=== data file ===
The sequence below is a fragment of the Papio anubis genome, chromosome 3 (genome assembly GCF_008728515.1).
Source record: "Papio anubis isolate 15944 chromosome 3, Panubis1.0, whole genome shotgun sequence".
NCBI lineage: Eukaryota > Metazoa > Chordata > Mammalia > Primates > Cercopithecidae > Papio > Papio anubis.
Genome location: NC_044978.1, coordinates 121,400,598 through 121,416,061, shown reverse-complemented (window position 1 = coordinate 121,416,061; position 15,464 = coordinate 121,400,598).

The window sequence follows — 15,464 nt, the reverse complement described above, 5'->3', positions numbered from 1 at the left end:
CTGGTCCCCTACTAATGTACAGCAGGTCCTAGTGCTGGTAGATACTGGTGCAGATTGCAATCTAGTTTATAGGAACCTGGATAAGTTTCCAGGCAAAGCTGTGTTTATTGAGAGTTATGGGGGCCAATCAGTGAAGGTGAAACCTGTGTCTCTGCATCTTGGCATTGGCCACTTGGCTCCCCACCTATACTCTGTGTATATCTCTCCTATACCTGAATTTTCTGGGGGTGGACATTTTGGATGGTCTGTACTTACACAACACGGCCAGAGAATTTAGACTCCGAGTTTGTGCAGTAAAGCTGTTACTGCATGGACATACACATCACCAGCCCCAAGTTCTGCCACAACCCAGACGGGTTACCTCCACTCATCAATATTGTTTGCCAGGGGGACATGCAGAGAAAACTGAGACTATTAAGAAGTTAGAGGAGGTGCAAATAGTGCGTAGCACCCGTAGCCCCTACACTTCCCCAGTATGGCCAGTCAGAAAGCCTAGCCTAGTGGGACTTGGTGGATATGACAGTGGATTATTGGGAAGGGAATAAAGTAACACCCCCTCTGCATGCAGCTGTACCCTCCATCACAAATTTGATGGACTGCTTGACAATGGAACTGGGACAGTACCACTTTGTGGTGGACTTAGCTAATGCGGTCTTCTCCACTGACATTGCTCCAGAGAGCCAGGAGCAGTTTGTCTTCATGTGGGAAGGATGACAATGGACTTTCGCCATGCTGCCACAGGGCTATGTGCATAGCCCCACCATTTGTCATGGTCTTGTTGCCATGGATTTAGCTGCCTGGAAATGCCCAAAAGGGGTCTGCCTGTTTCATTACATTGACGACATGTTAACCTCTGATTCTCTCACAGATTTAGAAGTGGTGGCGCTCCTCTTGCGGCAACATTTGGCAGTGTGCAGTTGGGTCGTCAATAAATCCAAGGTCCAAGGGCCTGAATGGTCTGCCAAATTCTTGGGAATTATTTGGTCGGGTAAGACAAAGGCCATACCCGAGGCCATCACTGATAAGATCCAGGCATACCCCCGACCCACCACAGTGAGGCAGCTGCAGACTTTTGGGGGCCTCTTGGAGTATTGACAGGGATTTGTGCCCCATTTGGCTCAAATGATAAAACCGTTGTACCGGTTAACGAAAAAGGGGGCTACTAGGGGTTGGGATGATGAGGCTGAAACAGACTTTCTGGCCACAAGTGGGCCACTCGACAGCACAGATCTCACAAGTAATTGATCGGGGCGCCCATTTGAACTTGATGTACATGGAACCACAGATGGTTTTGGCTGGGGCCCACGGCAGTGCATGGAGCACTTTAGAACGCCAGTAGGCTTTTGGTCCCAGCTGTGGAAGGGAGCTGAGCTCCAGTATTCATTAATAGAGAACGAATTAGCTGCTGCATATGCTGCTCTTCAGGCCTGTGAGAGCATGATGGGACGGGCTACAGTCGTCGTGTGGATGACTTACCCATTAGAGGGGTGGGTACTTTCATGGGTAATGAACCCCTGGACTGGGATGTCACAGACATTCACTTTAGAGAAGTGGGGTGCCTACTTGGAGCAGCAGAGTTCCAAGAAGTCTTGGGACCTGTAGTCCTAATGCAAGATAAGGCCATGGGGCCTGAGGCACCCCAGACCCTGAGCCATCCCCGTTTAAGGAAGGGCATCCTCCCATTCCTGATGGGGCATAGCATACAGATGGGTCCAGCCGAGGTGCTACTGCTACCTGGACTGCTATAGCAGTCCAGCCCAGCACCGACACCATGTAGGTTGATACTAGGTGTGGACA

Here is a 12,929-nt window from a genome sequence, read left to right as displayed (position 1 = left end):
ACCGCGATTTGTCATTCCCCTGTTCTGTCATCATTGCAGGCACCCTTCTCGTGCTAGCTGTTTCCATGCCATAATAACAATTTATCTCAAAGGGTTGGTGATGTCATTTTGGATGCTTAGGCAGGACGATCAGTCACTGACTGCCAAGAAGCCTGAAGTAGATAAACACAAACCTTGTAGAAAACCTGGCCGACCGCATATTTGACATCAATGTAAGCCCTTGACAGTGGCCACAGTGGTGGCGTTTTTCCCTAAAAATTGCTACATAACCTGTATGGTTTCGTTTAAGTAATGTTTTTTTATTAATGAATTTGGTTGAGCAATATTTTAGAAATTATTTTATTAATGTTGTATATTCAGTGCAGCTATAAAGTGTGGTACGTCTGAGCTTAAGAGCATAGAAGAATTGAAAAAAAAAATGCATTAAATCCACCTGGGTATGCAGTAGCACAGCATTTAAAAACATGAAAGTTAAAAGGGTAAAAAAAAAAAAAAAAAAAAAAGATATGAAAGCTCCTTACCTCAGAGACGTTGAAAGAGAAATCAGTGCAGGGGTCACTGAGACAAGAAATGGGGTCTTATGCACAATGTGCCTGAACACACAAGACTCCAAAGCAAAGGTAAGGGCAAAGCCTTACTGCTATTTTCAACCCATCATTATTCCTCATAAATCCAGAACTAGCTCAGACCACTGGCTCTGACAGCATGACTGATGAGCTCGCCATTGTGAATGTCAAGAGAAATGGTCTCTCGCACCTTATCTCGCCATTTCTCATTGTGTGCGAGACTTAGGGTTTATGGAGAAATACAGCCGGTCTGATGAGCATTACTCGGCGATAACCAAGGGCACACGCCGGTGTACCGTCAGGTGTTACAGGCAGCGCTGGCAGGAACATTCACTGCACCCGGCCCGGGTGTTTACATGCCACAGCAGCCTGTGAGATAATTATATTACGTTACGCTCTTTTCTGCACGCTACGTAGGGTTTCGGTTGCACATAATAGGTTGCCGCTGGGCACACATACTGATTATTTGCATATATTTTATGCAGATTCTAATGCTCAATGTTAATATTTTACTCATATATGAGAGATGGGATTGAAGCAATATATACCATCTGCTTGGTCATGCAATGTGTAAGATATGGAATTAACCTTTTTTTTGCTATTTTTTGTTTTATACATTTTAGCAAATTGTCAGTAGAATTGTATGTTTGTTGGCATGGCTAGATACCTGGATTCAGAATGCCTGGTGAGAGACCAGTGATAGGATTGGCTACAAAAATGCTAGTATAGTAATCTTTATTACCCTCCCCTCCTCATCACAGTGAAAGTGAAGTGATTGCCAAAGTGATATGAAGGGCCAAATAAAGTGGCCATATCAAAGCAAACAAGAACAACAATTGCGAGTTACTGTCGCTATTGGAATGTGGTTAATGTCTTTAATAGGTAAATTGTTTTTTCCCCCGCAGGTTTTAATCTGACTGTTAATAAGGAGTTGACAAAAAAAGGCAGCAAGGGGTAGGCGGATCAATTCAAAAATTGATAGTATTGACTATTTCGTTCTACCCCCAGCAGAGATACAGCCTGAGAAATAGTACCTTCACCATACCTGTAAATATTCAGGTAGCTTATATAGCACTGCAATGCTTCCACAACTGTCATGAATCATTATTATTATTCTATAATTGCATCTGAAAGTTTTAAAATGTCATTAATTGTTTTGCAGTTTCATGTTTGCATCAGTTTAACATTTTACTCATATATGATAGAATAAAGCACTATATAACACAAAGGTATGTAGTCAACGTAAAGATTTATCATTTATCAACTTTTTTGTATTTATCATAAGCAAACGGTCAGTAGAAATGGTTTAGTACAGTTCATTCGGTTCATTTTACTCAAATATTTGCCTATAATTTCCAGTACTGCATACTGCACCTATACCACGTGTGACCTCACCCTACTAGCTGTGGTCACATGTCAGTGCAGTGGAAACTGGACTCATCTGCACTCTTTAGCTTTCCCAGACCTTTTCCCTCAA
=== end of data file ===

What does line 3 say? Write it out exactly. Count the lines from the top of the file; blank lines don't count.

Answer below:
NCBI lineage: Eukaryota > Metazoa > Chordata > Mammalia > Primates > Cercopithecidae > Papio > Papio anubis.